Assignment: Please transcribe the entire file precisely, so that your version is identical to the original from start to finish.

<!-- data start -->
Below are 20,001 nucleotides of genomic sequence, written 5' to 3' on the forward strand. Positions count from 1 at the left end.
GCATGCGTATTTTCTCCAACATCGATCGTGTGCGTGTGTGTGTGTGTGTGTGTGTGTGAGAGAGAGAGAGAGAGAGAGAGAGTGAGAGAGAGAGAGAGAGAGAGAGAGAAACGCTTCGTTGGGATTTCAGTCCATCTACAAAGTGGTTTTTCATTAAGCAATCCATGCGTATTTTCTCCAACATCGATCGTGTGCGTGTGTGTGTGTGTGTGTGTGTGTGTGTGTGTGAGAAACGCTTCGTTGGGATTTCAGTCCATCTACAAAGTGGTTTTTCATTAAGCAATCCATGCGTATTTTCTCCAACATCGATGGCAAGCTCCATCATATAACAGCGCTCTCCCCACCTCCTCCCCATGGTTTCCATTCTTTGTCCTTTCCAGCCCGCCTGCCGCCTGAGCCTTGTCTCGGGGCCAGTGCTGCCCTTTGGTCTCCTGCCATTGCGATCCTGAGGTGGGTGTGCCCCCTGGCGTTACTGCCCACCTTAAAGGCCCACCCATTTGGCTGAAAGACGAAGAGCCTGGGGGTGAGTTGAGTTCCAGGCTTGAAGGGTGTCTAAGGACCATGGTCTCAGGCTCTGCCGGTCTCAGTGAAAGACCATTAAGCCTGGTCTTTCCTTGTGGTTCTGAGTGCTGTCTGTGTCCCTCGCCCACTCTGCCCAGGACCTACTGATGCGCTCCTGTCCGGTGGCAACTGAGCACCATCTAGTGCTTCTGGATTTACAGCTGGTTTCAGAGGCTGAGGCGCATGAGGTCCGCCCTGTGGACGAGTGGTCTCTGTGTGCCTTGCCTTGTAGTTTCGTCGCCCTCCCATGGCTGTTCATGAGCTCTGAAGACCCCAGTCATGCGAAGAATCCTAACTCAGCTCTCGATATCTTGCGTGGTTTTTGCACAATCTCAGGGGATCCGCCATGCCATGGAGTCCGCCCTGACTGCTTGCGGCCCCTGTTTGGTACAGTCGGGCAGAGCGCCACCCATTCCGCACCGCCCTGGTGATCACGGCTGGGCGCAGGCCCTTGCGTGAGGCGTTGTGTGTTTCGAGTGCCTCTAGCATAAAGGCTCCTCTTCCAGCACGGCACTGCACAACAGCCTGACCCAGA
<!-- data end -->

Below are 20,001 nucleotides of genomic sequence, written 5' to 3' on the forward strand. Positions count from 1 at the left end.
GCATGCGTATTTTCTCCAACATCGATCGTGTGCGTGTGTGTGTGTGTGTGTGTGTGTGAGAGAGAGAGAGAGAGAGAGAGAGTGAGAGAGAGAGAGAGAGAGAGAGAGAAACGCTTCGTTGGGATTTCAGTCCATCTACAAAGTGGTTTTTCATTAAGCAATCCATGCGTATTTTCTCCAACATCGATCGTGTGCGTGTGTGTGTGTGTGTGTGTGTGTGTGTGTGTGAGAAACGCTTCGTTGGGATTTCAGTCCATCTACAAAGTGGTTTTTCATTAAGCAATCCATGCGTATTTTCTCCAACATCGATGGCAAGCTCCATCATATAACAGCGCTCTCCCCACCTCCTCCCCATGGTTTCCATTCTTTGTCCTTTCCAGCCCGCCTGCCGCCTGAGCCTTGTCTCGGGGCCAGTGCTGCCCTTTGGTCTCCTGCCATTGCGATCCTGAGGTGGGTGTGCCCCCTGGCGTTACTGCCCACCTTAAAGGCCCACCCATTTGGCTGAAAGACGAAGAGCCTGGGGGTGAGTTGAGTTCCAGGCTTGAAGGGTGTCTAAGGACCATGGTCTCAGGCTCTGCCGGTCTCAGTGAAAGACCATTAAGCCTGGTCTTTCCTTGTGGTTCTGAGTGCTGTCTGTGTCCCTCGCCCACTCTGCCCAGGACCTACTGATGCGCTCCTGTCCGGTGGCAACTGAGCACCATCTAGTGCTTCTGGATTTACAGCTGGTTTCAGAGGCTGAGGCGCATGAGGTCCGCCCTGTGGACGAGTGGTCTCTGTGTGCCTTGCCTTGTAGTTTCGTCGCCCTCCCATGGCTGTTCATGAGCTCTGAAGACCCCAGTCATGCGAAGAATCCTAACTCAGCTCTCGATATCTTGCGTGGTTTTTGCACAATCTCAGGGGATCCGCCATGCCATGGAGTCCGCCCTGACTGCTTGCGGCCCCTGTTTGGTACAGTCGGGCAGAGCGCCACCCATTCCGCACCGCCCTGGTGATCACGGCTGGGCGCAGGCCCTTGCGTGAGGCGTTGTGTGTTTCGAGTGCCTCTAGCATAAAGGCTCCTCTTCCAGCACGGCACTGCACAACAGCCTGACCCAGA